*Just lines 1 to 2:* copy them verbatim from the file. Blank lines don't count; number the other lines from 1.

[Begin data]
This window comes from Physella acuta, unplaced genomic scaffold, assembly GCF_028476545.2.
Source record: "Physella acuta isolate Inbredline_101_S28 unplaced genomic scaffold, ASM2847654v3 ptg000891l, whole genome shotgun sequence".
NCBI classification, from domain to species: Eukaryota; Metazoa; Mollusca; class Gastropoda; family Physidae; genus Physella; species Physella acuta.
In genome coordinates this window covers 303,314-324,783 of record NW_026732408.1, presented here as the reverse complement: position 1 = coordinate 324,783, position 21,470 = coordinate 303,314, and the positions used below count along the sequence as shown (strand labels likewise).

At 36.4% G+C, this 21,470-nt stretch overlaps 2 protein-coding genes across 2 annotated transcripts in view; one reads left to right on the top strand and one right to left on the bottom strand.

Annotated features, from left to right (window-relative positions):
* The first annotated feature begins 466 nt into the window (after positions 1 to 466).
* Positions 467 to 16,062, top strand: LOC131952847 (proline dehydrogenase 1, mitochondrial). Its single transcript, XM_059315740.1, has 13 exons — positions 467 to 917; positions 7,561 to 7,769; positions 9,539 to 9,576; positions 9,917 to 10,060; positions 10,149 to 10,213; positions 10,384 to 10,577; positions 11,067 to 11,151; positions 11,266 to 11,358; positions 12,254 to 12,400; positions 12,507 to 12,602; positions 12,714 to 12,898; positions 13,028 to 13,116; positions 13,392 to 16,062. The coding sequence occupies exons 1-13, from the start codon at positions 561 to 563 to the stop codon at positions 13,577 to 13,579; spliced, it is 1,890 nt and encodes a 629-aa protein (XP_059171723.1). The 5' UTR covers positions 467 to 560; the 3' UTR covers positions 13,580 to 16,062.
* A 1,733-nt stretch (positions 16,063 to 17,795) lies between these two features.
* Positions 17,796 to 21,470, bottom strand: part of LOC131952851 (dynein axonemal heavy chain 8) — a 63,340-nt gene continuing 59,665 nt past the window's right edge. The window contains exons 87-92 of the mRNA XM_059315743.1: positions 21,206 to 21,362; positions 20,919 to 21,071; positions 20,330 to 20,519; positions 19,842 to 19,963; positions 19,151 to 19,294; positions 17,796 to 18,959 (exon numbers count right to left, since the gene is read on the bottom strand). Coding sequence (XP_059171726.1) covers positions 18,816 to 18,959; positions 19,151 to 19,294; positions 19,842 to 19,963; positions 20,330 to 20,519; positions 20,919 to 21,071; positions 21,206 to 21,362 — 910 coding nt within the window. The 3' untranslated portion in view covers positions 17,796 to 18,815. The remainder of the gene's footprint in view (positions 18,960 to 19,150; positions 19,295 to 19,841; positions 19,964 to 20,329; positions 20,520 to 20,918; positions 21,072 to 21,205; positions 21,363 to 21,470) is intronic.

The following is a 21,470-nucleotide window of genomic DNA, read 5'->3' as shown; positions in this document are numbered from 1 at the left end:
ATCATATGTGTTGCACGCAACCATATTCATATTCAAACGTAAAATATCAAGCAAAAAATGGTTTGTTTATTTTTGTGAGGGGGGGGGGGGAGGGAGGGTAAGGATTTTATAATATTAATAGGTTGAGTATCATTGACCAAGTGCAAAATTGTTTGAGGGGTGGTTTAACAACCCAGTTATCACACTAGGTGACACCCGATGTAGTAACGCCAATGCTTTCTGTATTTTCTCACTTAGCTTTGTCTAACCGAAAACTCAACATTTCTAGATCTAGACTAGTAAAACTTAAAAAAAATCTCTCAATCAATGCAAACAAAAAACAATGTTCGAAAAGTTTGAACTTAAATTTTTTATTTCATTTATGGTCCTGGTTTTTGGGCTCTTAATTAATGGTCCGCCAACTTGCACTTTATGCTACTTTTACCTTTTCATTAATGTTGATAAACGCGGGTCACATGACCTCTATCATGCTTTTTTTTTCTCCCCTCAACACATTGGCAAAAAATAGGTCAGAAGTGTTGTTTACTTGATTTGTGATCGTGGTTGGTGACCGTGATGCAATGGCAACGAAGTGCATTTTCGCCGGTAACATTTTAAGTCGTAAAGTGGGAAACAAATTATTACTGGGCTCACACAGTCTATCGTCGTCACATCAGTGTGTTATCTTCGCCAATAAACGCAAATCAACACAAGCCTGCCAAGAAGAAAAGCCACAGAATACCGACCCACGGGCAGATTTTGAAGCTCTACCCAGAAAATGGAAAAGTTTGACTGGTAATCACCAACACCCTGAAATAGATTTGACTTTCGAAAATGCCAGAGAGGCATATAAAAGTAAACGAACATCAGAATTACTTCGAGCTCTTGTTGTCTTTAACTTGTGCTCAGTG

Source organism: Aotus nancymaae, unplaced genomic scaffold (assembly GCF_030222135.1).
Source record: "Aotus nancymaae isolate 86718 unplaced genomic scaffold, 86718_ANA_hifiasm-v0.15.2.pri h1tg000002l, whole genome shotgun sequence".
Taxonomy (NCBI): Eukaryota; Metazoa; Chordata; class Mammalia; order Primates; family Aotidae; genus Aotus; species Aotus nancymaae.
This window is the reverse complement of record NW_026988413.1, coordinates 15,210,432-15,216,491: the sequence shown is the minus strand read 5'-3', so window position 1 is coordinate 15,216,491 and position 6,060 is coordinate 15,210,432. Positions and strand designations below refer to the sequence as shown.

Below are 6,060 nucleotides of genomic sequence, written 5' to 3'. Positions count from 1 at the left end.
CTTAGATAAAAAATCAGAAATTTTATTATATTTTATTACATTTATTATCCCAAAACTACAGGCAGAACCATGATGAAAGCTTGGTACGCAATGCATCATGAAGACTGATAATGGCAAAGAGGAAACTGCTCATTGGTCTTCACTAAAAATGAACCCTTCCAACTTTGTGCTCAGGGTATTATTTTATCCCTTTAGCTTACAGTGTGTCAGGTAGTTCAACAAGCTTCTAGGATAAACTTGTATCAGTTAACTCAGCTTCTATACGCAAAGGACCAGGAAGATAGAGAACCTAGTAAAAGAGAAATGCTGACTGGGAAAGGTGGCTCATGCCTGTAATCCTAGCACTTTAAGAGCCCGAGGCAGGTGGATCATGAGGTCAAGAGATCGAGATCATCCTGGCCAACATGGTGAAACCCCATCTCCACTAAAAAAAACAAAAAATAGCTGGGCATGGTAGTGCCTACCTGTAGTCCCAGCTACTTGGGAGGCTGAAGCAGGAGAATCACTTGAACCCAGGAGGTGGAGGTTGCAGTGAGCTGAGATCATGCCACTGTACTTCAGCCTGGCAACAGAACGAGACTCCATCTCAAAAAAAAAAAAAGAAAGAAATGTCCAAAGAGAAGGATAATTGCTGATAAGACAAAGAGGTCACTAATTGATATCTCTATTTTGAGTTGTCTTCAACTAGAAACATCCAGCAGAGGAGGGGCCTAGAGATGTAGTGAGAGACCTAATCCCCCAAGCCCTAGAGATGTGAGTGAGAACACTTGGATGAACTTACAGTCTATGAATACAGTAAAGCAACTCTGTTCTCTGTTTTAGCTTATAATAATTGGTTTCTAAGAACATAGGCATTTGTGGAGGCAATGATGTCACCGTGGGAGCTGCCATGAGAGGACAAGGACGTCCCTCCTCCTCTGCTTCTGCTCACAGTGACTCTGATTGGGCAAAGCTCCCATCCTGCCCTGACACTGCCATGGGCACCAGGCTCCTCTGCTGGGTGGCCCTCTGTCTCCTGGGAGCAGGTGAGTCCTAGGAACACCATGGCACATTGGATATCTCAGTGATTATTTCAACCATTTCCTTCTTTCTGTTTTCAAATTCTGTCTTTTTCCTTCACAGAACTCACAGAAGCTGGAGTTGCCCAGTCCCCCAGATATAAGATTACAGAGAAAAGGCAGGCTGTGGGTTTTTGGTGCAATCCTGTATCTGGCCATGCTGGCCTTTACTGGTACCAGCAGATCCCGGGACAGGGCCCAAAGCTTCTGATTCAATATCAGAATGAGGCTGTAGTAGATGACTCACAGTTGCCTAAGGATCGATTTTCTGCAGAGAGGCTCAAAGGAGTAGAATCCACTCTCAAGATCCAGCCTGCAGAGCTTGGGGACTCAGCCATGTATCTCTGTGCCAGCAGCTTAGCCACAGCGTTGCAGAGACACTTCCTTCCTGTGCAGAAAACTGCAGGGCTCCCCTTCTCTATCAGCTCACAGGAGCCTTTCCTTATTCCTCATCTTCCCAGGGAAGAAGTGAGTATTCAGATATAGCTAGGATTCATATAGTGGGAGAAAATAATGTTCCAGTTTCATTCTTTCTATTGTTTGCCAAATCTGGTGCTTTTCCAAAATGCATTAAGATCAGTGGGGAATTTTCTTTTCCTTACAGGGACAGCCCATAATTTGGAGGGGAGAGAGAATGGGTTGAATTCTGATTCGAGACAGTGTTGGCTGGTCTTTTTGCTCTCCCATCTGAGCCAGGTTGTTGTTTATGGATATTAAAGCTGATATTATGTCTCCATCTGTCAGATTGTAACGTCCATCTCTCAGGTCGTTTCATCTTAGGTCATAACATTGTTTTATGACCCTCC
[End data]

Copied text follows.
This window comes from Physella acuta, unplaced genomic scaffold, assembly GCF_028476545.2.
Source record: "Physella acuta isolate Inbredline_101_S28 unplaced genomic scaffold, ASM2847654v3 ptg000891l, whole genome shotgun sequence".